We encourage you to provide us with your direction by completing and returning the above Trustee Voting Instruction Card or by telephone or via the Internet. Please see the reverse side of this card for more information on these three ways to submit your instructions. If you do so by telephone or via the Internet, you do not need to return the instruction card.

All Beckman Coulter Common Stock shares held in the trust will be voted by Mellon Bank, N.A., as trustee, and the vote will be in the same proportions as the number of instructions received by us. Accordingly, we are looking forward to your assistance in providing us with your voting preferences. Your voting instructions will be kept confidential.

         
        MELLON BANK, N.A., TRUSTEE
Beckman Coulter, Inc.
Benefit Equity Trust

February 2003

 


Table of Contents

7785

     
x   Please mark your
votes as in this
example

The Instruction Card must be properly executed in order for shares to be voted in the manner directed herein by the undersigned. If properly executed, but no direction is given, it will be counted as a vote FOR Proposal 1.

The Board of Directors recommends a vote FOR Proposal 1.

             
        FOR   WITHHELD
1.   Election of
Directors (see
reverse)
  o   o

For, except vote withheld from the following nominee(s)

NOTE: Please date and sign your name
exactly as it appears hereon.

         
       
        SIGNATURE                                                    DATE


FOLD AND DETACH HERE

YOUR INSTRUCTIONS ARE IMPORTANT.

Please consider the proposals discussed in the proxy statement and instruct the Trustee by:

     
COMPUTER    - Accessing the World Wide Web site http://www.eproxyvote.com/bec1 to submit your instructions via the Internet, or
PHONE   - Using a touch-tone telephone to submit your instructions by phone toll free from the U.S. or Canada. Simply dial 1-877-779-8683 and follow the instructions, or
     
ENVELOPE   - Completing, dating, signing and mailing the proxy card in the U.S. postage-paid envelope included with the proxy statement or sending it to Beckman Coulter, Inc., c/o EquiServe Trust Company, N.A., P.O. Box 8531, Edison, New Jersey 08818-8911.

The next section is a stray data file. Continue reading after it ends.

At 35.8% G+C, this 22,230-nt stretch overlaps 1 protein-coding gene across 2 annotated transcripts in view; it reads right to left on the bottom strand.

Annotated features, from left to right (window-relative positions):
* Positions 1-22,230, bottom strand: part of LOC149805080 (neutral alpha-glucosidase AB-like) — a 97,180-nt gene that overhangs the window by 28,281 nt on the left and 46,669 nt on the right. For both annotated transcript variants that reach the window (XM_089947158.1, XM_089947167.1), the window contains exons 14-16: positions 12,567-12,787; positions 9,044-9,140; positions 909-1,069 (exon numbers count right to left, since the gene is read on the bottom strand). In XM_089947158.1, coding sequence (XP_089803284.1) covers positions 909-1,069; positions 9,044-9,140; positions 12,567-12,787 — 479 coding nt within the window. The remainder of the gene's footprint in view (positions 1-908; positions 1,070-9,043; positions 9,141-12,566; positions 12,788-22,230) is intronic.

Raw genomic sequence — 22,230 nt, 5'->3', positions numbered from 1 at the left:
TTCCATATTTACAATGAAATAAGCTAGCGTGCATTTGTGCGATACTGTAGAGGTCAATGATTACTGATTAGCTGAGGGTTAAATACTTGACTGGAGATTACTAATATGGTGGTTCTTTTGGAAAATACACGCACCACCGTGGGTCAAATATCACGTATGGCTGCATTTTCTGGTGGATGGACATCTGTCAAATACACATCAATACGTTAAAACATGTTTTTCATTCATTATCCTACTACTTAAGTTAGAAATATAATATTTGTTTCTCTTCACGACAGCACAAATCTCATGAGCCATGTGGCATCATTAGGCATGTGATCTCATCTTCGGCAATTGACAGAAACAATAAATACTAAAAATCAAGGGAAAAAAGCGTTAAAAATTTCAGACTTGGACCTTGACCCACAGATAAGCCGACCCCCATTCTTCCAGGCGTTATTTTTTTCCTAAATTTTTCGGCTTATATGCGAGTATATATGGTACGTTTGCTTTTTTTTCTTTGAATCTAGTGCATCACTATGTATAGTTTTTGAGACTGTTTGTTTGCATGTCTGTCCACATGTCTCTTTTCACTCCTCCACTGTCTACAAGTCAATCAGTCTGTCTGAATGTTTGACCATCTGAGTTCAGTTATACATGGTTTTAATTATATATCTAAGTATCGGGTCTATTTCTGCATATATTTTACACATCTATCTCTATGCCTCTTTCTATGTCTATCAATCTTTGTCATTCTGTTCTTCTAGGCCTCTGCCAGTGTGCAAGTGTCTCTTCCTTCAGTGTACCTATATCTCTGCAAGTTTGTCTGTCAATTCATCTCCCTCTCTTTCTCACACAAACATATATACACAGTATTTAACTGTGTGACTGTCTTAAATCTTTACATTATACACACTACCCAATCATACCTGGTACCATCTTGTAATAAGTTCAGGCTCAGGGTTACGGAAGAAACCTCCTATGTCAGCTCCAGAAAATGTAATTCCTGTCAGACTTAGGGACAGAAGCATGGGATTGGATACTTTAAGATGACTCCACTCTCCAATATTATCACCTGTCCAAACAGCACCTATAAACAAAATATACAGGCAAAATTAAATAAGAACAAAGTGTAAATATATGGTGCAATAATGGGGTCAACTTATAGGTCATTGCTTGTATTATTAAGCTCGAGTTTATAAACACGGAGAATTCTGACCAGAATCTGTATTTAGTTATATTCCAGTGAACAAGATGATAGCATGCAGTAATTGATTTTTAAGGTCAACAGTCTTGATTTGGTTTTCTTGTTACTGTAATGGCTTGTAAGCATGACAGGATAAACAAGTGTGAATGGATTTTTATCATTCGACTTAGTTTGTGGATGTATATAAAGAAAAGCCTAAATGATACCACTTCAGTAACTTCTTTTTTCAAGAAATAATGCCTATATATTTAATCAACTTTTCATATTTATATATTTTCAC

You can vote by phone or via the Internet anytime on or before March 31, 2003. You will need the voter Control Number which is printed above to vote by phone or via the Internet.

You may receive other Proxy or Voting Instruction Cards solicited by the Beckman Coulter Board of Directors if you own Beckman Coulter Common Stock or if it is held on your behalf or if there are differences in the recording of your name on employee and stock registration records. Please vote or grant a proxy for shares represented by each such card you receive in order to assure a quorum for the meeting and to assure that all shares are represented. If you return multiple cards by mail, you may use the same return envelope. If you use the Internet or telephone to provide your instruction or grant a proxy, each card will have a separate voter control number and must be voted separately.


Table of Contents

Beckman Coulter, Inc.

2003 Telephone Voting Script

Toll Free: l-877-PRX-VOTE or 1-877-779-8683

1.   Welcome to the electronic voting system. Please have your proxy card or voting instruction sheet or ballot available before voting.
 
2.   Enter the Voter Control Number as it appears on the card followed by the pound sign
 
3.   One moment please while we verify your information
 
4.   Enter the last four digits of the US. Social Security number or the U.S. taxpayer identification number for this account followed by the pound sign.